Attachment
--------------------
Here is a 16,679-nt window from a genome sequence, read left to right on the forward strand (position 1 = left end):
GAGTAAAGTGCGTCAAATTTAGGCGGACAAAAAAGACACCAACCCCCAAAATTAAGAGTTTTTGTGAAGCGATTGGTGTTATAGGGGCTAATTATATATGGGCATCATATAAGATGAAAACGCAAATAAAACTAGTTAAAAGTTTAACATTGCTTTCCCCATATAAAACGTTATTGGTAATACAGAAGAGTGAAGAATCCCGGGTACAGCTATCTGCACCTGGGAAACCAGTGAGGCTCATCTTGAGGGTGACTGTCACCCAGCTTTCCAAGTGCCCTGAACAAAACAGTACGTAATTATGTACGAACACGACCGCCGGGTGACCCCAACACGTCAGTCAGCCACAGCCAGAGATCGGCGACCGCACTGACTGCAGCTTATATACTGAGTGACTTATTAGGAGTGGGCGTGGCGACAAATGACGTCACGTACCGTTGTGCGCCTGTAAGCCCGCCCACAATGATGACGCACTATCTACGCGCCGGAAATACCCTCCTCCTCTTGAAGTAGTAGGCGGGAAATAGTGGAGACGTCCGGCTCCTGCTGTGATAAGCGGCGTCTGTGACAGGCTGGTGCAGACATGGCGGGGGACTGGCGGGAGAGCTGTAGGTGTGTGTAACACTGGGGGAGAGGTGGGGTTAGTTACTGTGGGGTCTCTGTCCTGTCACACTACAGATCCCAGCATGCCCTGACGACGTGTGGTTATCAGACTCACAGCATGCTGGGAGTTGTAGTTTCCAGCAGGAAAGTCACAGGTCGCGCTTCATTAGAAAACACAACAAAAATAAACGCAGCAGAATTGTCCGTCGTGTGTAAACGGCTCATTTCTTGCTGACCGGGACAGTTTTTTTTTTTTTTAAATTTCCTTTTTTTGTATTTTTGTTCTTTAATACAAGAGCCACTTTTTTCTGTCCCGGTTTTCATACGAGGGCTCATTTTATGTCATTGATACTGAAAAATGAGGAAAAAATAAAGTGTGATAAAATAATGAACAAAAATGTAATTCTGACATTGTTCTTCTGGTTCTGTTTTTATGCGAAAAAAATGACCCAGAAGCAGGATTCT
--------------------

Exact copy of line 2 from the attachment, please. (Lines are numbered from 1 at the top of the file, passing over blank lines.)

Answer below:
GAGTAAAGTGCGTCAAATTTAGGCGGACAAAAAAGACACCAACCCCCAAAATTAAGAGTTTTTGTGAAGCGATTGGTGTTATAGGGGCTAATTATATATGGGCATCATATAAGATGAAAACGCAAATAAAACTAGTTAAAAGTTTAACATTGCTTTCCCCATATAAAACGTTATTGGTAATACAGAAGAGTGAAGAATCCCGGGTACAGCTATCTGCACCTGGGAAACCAGTGAGGCTCATCTTGAGGGTGACTGTCACCCAGCTTTCCAAGTGCCCTGAACAAAACAGTACGTAATTATGTACGAACACGACCGCCGGGTGACCCCAACACGTCAGTCAGCCACAGCCAGAGATCGGCGACCGCACTGACTGCAGCTTATATACTGAGTGACTTATTAGGAGTGGGCGTGGCGACAAATGACGTCACGTACCGTTGTGCGCCTGTAAGCCCGCCCACAATGATGACGCACTATCTACGCGCCGGAAATACCCTCCTCCTCTTGAAGTAGTAGGCGGGAAATAGTGGAGACGTCCGGCTCCTGCTGTGATAAGCGGCGTCTGTGACAGGCTGGTGCAGACATGGCGGGGGACTGGCGGGAGAGCTGTAGGTGTGTGTAACACTGGGGGAGAGGTGGGGTTAGTTACTGTGGGGTCTCTGTCCTGTCACACTACAGATCCCAGCATGCCCTGACGACGTGTGGTTATCAGACTCACAGCATGCTGGGAGTTGTAGTTTCCAGCAGGAAAGTCACAGGTCGCGCTTCATTAGAAAACACAACAAAAATAAACGCAGCAGAATTGTCCGTCGTGTGTAAACGGCTCATTTCTTGCTGACCGGGACAGTTTTTTTTTTTTTTAAATTTCCTTTTTTTGTATTTTTGTTCTTTAATACAAGAGCCACTTTTTTCTGTCCCGGTTTTCATACGAGGGCTCATTTTATGTCATTGATACTGAAAAATGAGGAAAAAATAAAGTGTGATAAAATAATGAACAAAAATGTAATTCTGACATTGTTCTTCTGGTTCTGTTTTTATGCGAAAAAAATGACCCAGAAGCAGGATTCT